Thursday, 29 November 2012

Roman Steelyard Weights — Swinging the Lead

We find a lot of lead don't we, us detectorists? Found outside the tight confines of a single period site it's very hard to put a finger on what most of it means. Even when what is found has form — it's in the shape of something recognisable — then without marking of some sort, it's still difficult to separate the items into date ranges. Spindle whorls and steelyard weights if undecorated look much the same, period for period, because the form is basic and fundamentally the same whatever time or place they were made. Find either in the middle of nowhere and no-one is going to believe you when you say 'it's Roman.'

Steelyard weights are probably the easier of the two though. The Romans used them a lot in their trading and most, but not all, are quite easy to spot for what they are because they are almost always the same shape and that's biconical. They will have an iron loop at one or either end but more usually only the remains of them.





Above is a selection of weights found on a Roman site I used to search. It was a large farm or villa and about ten acres in extent and except for modern trash hardly a thing was ever found there of any other date so confusion about lead items and their date was non-existent.

Most of the ground was thin as you'd expect on a country estate, but here and there were discreet areas where it was abundantly clear that something went on in the past. One area of only thirty or forty yards in diameter produced all the weights above and immediately adjacent was an overlapping area which produced mostly 2nd century coinage. I read this as a trading area in two parts; one where goods were weighed and sacked up and another where the money changed hands, which makes perfect sense.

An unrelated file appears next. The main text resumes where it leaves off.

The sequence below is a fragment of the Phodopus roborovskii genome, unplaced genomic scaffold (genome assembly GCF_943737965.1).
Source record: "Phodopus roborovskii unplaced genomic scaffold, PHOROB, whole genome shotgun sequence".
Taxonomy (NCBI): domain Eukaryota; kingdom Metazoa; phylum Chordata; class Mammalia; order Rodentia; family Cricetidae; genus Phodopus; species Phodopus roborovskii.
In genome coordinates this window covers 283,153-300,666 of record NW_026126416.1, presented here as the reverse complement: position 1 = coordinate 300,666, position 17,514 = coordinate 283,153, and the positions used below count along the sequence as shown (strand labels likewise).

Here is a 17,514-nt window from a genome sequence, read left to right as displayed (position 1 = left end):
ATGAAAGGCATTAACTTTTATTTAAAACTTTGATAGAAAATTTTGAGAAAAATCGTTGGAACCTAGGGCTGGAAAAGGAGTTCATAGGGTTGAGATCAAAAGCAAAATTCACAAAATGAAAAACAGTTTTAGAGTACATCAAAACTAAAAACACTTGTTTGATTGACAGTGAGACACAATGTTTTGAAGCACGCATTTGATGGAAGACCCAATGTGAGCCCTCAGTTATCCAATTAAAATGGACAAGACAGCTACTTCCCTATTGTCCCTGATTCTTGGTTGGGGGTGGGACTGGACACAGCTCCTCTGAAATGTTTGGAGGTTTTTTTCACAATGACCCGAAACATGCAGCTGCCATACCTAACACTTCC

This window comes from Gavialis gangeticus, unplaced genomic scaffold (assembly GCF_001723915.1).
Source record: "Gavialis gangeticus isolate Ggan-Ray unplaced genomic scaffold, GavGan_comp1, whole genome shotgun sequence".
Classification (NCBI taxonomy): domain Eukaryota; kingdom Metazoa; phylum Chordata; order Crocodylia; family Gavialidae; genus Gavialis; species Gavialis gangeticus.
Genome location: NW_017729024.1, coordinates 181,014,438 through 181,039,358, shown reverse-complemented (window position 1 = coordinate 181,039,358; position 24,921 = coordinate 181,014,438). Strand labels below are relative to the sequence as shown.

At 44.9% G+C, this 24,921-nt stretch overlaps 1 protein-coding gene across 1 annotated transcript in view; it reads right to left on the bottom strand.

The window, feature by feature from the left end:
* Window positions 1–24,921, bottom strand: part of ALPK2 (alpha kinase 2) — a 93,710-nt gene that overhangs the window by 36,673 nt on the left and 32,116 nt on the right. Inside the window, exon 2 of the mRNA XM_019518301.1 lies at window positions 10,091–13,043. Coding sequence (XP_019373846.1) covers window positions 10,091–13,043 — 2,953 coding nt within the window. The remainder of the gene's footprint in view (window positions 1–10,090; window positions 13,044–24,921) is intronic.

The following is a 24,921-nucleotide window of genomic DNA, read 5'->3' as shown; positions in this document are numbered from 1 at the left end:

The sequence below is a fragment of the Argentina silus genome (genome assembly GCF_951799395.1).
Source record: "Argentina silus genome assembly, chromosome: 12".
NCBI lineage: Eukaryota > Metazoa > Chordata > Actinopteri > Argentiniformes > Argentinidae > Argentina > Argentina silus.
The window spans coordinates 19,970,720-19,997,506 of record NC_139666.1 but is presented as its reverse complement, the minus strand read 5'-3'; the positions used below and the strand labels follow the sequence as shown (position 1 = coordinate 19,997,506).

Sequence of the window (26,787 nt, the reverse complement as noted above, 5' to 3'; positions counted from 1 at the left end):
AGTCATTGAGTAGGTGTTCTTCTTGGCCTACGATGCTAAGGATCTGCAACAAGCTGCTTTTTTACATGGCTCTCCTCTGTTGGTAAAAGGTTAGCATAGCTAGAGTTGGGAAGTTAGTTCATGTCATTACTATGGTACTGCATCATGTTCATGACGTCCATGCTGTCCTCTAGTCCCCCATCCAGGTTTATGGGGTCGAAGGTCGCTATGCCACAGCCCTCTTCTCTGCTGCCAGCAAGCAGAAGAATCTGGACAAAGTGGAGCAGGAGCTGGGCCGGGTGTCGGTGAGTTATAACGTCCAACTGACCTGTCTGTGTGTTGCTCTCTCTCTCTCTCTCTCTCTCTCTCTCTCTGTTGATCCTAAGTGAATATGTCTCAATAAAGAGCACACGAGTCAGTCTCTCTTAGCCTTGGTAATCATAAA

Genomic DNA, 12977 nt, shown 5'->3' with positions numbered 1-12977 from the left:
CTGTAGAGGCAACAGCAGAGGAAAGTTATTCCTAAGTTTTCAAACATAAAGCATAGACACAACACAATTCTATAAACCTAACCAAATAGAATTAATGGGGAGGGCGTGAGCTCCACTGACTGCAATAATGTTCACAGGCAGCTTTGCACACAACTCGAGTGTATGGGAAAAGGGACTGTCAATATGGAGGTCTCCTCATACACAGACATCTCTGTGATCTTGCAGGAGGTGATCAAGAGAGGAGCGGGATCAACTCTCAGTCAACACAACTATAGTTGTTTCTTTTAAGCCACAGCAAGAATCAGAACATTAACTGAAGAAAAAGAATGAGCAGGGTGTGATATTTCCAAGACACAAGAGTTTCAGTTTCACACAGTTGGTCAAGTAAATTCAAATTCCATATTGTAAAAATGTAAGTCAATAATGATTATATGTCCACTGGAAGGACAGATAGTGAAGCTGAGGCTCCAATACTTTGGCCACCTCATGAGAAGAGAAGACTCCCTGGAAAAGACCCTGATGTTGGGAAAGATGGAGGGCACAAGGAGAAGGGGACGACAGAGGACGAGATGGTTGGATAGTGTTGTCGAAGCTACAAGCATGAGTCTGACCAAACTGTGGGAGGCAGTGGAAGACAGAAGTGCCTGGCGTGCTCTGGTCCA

Of the eight weights found six were steelyard weights whilst the two large ones are a builders plumb bob which is 70mm long and weighs an ounce over an imperial pound and the smaller one with a hole through it, probably a loom weight. Only one of the steelyard weights is made of bronze that would have weighed about two imperial ounces with its iron loops intact and it has a flat bottomed globular form, but all the rest are biconical. The small fragment of bronze with a suspension loop is part of the balance arm the weights were hung from.


The coins found were all large bronzes and denarii of the 2nd century excepting two, a copper as of the 1st century and a silver antoninianus of Elagabalus of the 3rd, both of which may have been lost before and after the trading area ceased to exist.



Unfortunately I never found any trace of whatever it was that was traded, so in the absence of proof I'd say the general run of everyday victuals and provisions — grain, apples, hides, hay, meat, the bread, and the butter — the very things that wouldn't leave any traces behind for us to draw conclusions from, except for the lack of them, which may tell us enough.



1 comment:

  1. An excellent and informative post on an artefact not fully understood by many detectorists and often discarded.

    ReplyDelete